News Releases By Date
New Collaboration Will Help Communities Return Superfund Sites to Productive Use
Release Date: 11/12/2004
Contact: David Deegan 202-564-7839 / firstname.lastname@example.org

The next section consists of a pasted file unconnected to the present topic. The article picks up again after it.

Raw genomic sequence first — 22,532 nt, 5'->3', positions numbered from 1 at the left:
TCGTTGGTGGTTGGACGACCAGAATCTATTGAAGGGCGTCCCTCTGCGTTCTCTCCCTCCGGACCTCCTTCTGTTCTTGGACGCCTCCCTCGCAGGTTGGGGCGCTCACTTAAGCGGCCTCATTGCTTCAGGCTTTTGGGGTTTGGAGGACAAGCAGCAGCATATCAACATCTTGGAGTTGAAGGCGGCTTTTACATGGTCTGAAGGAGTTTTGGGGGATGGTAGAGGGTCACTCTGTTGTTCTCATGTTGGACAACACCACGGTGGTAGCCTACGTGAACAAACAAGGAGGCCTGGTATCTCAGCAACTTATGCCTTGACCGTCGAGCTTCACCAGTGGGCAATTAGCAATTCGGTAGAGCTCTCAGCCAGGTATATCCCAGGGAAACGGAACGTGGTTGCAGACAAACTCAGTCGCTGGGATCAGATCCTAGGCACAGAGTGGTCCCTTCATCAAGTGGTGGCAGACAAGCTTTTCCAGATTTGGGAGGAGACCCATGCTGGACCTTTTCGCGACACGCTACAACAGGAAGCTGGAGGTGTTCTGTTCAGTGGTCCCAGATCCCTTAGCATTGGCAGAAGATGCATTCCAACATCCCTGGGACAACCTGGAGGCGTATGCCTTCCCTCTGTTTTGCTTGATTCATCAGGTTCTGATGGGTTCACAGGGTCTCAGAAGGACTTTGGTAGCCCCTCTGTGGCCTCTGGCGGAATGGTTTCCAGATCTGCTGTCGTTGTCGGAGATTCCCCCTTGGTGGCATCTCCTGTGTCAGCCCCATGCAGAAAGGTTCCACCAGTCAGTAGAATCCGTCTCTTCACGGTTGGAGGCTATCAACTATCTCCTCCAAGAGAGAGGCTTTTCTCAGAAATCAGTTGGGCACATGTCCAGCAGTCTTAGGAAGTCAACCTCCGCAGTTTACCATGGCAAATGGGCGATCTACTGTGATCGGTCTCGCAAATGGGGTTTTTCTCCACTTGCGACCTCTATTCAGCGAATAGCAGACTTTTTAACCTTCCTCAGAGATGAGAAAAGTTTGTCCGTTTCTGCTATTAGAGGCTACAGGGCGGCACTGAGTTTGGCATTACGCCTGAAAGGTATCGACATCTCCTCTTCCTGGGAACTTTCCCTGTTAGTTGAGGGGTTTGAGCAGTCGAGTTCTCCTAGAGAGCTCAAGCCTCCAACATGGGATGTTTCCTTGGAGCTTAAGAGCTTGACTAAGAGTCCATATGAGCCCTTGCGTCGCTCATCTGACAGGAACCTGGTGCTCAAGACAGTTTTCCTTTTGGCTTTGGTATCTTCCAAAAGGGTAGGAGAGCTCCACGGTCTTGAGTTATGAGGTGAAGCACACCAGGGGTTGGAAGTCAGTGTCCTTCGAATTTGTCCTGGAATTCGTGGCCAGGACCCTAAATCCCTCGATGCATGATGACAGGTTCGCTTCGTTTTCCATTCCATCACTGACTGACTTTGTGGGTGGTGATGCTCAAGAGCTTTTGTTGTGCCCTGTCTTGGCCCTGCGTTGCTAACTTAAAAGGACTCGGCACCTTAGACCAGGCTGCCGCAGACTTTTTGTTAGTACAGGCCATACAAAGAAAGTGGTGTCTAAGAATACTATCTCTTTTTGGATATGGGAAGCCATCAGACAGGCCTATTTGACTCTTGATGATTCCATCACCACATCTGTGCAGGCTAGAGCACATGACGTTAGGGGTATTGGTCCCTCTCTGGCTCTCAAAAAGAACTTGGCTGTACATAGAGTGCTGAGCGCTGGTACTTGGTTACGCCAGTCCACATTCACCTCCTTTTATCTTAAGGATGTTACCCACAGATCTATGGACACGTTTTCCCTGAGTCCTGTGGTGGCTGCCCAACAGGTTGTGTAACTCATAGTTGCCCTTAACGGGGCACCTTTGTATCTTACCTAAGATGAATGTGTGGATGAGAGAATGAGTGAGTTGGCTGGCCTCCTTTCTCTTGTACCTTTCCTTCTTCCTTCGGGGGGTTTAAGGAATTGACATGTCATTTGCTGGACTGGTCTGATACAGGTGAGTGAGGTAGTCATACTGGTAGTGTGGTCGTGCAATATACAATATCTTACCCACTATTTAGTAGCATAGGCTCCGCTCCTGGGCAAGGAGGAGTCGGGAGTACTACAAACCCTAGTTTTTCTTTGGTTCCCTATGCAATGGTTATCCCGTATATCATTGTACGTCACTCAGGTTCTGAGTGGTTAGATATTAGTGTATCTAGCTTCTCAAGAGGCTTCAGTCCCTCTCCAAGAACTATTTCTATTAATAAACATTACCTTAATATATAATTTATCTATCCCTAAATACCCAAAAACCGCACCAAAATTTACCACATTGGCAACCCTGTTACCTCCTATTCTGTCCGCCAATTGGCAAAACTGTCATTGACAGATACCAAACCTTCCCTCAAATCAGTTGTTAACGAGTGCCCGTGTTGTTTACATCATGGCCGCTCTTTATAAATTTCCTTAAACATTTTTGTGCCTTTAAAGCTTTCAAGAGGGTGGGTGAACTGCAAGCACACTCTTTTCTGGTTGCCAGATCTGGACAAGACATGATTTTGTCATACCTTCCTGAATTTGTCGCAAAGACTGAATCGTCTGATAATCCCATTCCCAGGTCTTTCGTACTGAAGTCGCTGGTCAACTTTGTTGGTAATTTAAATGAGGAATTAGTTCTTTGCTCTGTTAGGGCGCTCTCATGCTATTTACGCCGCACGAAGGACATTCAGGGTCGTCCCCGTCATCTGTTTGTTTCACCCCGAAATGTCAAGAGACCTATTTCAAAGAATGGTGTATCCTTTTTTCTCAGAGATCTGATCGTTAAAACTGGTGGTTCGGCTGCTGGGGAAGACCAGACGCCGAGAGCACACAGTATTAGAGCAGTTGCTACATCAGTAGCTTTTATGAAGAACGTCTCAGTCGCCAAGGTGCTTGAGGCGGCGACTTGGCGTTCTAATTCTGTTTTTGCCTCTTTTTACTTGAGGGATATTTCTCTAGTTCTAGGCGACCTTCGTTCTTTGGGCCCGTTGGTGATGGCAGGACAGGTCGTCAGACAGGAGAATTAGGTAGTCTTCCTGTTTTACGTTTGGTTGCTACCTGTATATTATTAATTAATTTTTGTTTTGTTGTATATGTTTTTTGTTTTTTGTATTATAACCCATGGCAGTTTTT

(11/12/2004) Underscoring EPA’s commitment to returning cleaned up properties to productive uses, a new initiative is being launched today that will support community efforts to reuse formerly contaminated Superfund sites. The national initiative, called “Return to Use,” is EPA’s latest effort to assist community programs working to reuse cleaned up Superfund sites while ensuring that human health and the environment are fully protected. EPA will be partnering with 11 communities throughout the United States to commence this new initiative. Projects are located in California, Illinois, Maryland, Michigan, Missouri, Tennessee and Utah. EPA believes there could be several hundred sites around the country where the Return to Use initiative can help return former Superfund sites to productive use by helping to remove physical or institutional barriers to community use, such as fences at a site or legal deed limitations restricting access. These barriers to reuse will only be removed if it is clear that they are not needed to protect human health, the environment or the remedy in place at the site. The Return to Use initiative focuses on sites that were cleaned up early in the life of the Superfund program, before EPA’s current emphasis on considering the anticipated future use of the land while cleanups are in progress. At many of these sites, the remedy construction is complete and the property is considered ready for reuse, yet remains vacant. At some of these vacant sites, removing or modifying unnecessary barriers with the cooperation of property owners and federal, state and local partners can lead to the site’s reuse as green space, recreational or commercial facilities, all without posing any increased risk to human health or the environment. Returning cleaned Superfund sites to beneficial use not only allows local communities to reclaim lost landscapes, it also removes the stigma sometimes associated with fenced and vacant Superfund sites. Newly productive property can lead to increased property values and a higher tax base. People who are responsibly reusing sites have a stake in protecting the site against destructive activities such as vandalism, trespassing or off-road vehicle racing, that can damage the remedy, and against midnight dumping which can result in recontamination. More information on the Return to Use initiative is available at: http://www.epa.gov/superfund/programs/recycle .